Ajax and I recently visited a nearby neighborhood pea patch. I thought about all the effort it takes to cultivate a successful garden. Akin to what it takes to change something about ourselves. As I reflected on Brene Brown’s comments about how “We’re all doing the best we can,” my mindset started to shift. What happens when we cultivate the Five Ps: Patience, Practice, Paying Attention, Play, and Purpose?
Anything worth doing takes time and patience. We cannot prepare for an active adventure, raise a child, write a book, or create a new business overnight. Likewise, I cannot expect to make a smooth transition from eighteen years of parenting to an empty nest in a few months. Even though that’s what I feel should happen. (Oh, that cursed word!)
In a Precision Nutrition course I’m taking called SSR: Sleep, Stress Management, and Recovery, I’m learning about reframing failures and mistakes as important learning opportunities. What if we looked at daunting obstacles as challenges rather than roadblocks? Can we forgive ourselves for triggering episodes that cause guilt or shame? What would it feel like to think of them as the best we could do given the tools we had at the time? Instead of avoiding something because we’re afraid, can we embrace it as a way to grow, learn, and challenge ourselves?
The SSR course explains that when the demands of any obstacle outweigh the resources available to us, we get mired in “fight, flight, or freeze” and become stuck. But if we find a way to use all of the internal and external resources we have (including adequate sleep and the five P’s) we can better cope with the demands and move forward.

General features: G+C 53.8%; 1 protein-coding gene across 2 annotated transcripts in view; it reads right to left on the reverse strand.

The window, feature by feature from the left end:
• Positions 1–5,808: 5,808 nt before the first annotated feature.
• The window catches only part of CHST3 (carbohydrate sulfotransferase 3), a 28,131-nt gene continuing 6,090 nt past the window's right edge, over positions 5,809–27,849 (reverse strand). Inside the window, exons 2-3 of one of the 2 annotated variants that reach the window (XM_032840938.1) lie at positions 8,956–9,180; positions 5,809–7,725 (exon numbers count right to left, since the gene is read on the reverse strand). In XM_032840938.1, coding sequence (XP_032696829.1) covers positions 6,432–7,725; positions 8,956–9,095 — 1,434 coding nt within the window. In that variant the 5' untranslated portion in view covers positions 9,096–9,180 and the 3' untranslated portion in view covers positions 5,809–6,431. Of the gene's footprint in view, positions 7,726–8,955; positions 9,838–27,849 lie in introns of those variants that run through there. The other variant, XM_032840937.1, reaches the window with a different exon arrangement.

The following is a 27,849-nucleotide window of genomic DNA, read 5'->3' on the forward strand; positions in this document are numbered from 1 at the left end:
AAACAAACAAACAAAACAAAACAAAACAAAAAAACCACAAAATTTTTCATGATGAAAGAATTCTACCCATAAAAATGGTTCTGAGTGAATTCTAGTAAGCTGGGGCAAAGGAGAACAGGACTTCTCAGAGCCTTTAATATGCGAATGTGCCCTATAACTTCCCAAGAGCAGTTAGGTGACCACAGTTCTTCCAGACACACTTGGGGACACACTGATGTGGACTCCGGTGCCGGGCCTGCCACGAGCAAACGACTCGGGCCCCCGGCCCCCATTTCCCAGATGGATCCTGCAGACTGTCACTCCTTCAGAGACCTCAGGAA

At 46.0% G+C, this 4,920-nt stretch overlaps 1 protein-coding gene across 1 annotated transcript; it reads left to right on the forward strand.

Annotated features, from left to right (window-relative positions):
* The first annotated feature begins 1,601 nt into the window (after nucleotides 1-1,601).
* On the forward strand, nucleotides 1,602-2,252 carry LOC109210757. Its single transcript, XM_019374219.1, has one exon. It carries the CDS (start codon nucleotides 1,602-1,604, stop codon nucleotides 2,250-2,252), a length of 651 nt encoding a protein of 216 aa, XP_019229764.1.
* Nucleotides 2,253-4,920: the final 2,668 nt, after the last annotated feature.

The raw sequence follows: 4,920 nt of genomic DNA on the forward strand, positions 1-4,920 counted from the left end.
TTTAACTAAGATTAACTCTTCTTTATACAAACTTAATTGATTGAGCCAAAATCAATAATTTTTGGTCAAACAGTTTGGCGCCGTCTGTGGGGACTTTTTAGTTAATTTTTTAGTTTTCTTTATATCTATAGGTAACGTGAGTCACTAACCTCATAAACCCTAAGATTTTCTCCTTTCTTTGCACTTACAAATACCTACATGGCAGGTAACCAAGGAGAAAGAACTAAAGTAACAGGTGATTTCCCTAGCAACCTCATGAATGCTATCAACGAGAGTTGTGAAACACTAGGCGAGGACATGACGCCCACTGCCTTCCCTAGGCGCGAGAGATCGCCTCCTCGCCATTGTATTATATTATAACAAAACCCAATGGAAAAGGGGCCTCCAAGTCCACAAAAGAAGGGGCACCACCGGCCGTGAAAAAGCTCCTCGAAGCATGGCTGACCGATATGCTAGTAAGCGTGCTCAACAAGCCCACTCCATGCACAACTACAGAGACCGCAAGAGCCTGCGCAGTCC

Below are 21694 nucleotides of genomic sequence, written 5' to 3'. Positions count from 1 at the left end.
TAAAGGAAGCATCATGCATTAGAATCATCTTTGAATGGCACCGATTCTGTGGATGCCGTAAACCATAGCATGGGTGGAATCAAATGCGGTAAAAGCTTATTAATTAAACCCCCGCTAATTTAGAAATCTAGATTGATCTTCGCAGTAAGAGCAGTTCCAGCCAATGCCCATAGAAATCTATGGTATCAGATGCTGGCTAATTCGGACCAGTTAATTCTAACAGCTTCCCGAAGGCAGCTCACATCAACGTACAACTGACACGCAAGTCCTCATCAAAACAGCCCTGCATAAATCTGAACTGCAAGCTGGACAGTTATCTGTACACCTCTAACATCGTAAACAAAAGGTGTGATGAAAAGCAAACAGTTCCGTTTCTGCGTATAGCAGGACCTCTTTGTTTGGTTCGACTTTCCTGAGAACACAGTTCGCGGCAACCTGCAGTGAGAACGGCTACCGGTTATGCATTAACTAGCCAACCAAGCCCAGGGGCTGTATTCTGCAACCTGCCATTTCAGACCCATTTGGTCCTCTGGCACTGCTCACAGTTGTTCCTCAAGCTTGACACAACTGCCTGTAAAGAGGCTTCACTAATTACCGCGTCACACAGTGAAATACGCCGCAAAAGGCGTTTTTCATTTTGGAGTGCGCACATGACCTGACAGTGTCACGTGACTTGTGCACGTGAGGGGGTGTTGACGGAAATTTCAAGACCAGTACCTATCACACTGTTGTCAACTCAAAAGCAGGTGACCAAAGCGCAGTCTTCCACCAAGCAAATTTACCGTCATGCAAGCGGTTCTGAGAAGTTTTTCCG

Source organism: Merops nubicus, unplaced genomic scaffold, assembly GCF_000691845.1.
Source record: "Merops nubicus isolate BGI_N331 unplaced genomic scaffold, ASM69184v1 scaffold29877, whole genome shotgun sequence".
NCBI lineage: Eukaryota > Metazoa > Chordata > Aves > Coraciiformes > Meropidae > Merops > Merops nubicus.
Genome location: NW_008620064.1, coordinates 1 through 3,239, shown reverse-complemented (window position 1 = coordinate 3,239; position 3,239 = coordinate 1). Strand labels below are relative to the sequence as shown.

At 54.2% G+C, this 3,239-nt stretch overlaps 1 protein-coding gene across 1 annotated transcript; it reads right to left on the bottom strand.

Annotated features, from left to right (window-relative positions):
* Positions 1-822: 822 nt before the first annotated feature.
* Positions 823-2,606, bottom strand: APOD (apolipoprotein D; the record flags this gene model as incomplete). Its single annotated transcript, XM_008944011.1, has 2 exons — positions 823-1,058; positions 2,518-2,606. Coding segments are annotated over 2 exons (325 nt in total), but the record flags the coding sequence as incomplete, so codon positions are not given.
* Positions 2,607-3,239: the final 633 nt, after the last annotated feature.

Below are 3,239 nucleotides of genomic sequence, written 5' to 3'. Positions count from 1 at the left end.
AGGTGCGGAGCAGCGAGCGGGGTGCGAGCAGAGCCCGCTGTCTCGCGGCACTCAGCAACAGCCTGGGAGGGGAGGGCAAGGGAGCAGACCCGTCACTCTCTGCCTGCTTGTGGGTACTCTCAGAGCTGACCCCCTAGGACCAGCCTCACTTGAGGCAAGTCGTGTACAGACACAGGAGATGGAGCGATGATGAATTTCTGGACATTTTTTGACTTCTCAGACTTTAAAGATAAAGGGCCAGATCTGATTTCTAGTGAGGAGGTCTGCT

Takeaway: Glaciers are mighty forces, but the work they do is not inherently obvious until later. Likewise, patience will take us miles beyond frustration. We can actively work to cultivate patience on a daily basis, much like we would brush our teeth, exercise, or eat vegetables. Let’s quit “shoulding” ourselves so we can move forward with patience and grace.
Practice in Seahurst Park
Last week, I got some practice with patience. Ajax and I visited the Seahurst Ed Munro Park, also known as “the jewel of Burien.” It is a saltwater beach on Puget Sound with 3.5 miles of lovely hiking trails through beautiful forests.
As we explored the waterfront on a breezy, chilly, overcast day, I found myself thinking of my daughter. This triggered anxiety, which caused me to become impatient with Ajax, who loves to sniff everything. The whole point of these rambles is to connect with him, not yank him along beside me.
For some unknown reason, the sound of the surf jarred me. But as soon as we found a dirt path that led deep into the woods, my mood improved. I recognized the familiar sound of birdsong. My breathing and heart rate slowed. Ajax loves the woods and the beach equally, as long as he’s with me. However, I’ve learned that I prefer the peaceful beauty and solitude of moss-covered trees.
Takeaway: Practice listening to your body and mind. They ask for what they need. And if you are not in a position to give it to yourself, make a point of setting aside time at lunch, in the evening, or on the weekend to practice.
Pay Attention in Northacres Park
In addition to frequent practice, it helps to pay attention, a practice known as mindfulness. On a recent sunny walk to the Jackson Park Golf Course, I spotted a dog that Ajax doesn’t like. Instead of risking confrontation, we headed toward Northacres Park. But it meant crossing busy Interstate 5, something we don’t do on foot.